Radio-frequency identification has revolutionized the way that libraries track and secure books. Around the turn of the century, this technology began to replace older and more flawed technology. It was only recently standardized for use in libraries across the United States, which means this is just the beginning of its evolution.
Parts and Technology
RFID technology consists of tags, which are often different shapes for different items, and an RFID reader. The tags contain an antenna and a microchip that can hold data and are usually placed inside items (and often hidden from view). Libraries use "passive" tags as opposed to "active" tags; passive tags do not have their own power source and can only be read when activated by a reader. The tags can be read through materials and even from a few feet away. Readers can be placed at different points in the library, and portable readers can read whole shelves of books in minutes. Items can be read in stacks and while moving as well.
Library RFID replaces two technologies: the barcode for tracking items and the electromagnetic strip to prevent theft. RFID tags allow for a quick and easy check-out and check-in process; many libraries have even set up self-checkout stations. Libraries often put sensors at exits that activate the antennas on the tags and send the information to the computer system. If the system doesn't show the book as being checked out, an alarm sounds. Millions of libraries use RFID technology across the world and are constantly coming up with new ways to use it.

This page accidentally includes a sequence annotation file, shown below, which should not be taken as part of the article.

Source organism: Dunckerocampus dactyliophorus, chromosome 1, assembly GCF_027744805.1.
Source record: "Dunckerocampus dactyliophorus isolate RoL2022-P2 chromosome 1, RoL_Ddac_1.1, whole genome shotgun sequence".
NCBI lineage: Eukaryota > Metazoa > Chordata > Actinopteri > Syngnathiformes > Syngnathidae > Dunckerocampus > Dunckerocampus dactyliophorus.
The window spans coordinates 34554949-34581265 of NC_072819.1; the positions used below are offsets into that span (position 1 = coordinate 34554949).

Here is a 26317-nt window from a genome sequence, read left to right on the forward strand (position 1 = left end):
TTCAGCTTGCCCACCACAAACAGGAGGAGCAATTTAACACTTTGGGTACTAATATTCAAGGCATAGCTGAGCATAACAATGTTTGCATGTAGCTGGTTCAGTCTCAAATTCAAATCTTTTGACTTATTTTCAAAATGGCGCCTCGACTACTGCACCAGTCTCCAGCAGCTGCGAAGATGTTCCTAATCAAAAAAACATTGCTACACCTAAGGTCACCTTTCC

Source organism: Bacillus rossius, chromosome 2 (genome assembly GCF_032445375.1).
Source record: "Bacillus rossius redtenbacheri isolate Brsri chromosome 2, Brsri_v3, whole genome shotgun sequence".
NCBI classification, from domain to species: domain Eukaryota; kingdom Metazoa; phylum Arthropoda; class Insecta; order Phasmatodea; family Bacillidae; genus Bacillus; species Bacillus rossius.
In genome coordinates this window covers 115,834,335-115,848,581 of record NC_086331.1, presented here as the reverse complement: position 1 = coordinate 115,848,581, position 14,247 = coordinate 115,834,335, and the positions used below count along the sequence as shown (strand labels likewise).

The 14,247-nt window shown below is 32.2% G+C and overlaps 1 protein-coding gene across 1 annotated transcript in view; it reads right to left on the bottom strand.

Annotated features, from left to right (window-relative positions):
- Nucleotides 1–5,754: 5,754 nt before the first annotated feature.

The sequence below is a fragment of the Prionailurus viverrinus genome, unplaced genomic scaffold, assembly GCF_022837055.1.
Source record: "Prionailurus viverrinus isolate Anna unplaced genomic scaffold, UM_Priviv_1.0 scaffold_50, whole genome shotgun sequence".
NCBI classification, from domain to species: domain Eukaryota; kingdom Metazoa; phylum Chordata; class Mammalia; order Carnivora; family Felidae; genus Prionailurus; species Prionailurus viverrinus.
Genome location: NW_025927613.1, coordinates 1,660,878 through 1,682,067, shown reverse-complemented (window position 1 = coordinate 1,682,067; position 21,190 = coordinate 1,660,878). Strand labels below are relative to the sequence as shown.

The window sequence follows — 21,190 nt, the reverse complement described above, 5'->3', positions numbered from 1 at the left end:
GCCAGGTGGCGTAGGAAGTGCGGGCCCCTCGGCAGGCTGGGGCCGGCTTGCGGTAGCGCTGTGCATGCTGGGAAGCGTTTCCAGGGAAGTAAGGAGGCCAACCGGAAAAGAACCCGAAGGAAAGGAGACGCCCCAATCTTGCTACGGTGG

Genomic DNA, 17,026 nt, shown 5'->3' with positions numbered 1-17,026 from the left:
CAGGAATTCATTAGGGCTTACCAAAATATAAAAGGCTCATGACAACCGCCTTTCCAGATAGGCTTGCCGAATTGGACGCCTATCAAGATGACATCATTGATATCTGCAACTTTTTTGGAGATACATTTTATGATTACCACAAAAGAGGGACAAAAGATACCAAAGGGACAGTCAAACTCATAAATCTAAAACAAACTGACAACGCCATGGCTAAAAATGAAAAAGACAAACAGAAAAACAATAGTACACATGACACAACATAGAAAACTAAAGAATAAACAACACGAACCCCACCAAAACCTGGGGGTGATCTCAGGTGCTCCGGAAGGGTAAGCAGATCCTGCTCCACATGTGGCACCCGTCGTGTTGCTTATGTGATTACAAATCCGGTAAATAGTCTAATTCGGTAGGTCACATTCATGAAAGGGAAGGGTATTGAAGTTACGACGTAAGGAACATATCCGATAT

Since clerks no longer have to flip and open books to find barcodes, RFID reduces repetitive stress injuries amongst library employees. It also saves time, freeing up staff for more pressing tasks, and streamlines self-checkout for patrons. Unlike barcode technology, RFID technology is highly reliable and durable because the chips are not exposed and therefore do not deteriorate as quickly. The library can also do quick inventories without needing to physically pull books off shelves.
Disadvantages & Concerns
A frequent concern that arises with this technology is patron privacy. Most libraries, however, only use tags that contain an item number, so no patron information can be read with a rogue reader. However, some patrons are less likely to use libraries with RFID technology because they think they are being tracked. A very real concern is the cost of installing RFID; for small libraries it can be prohibitive. Although it hasn't been a persistent problem, removal of the RFID tags is possible as well.
- Scott Olson/Getty Images News/Getty Images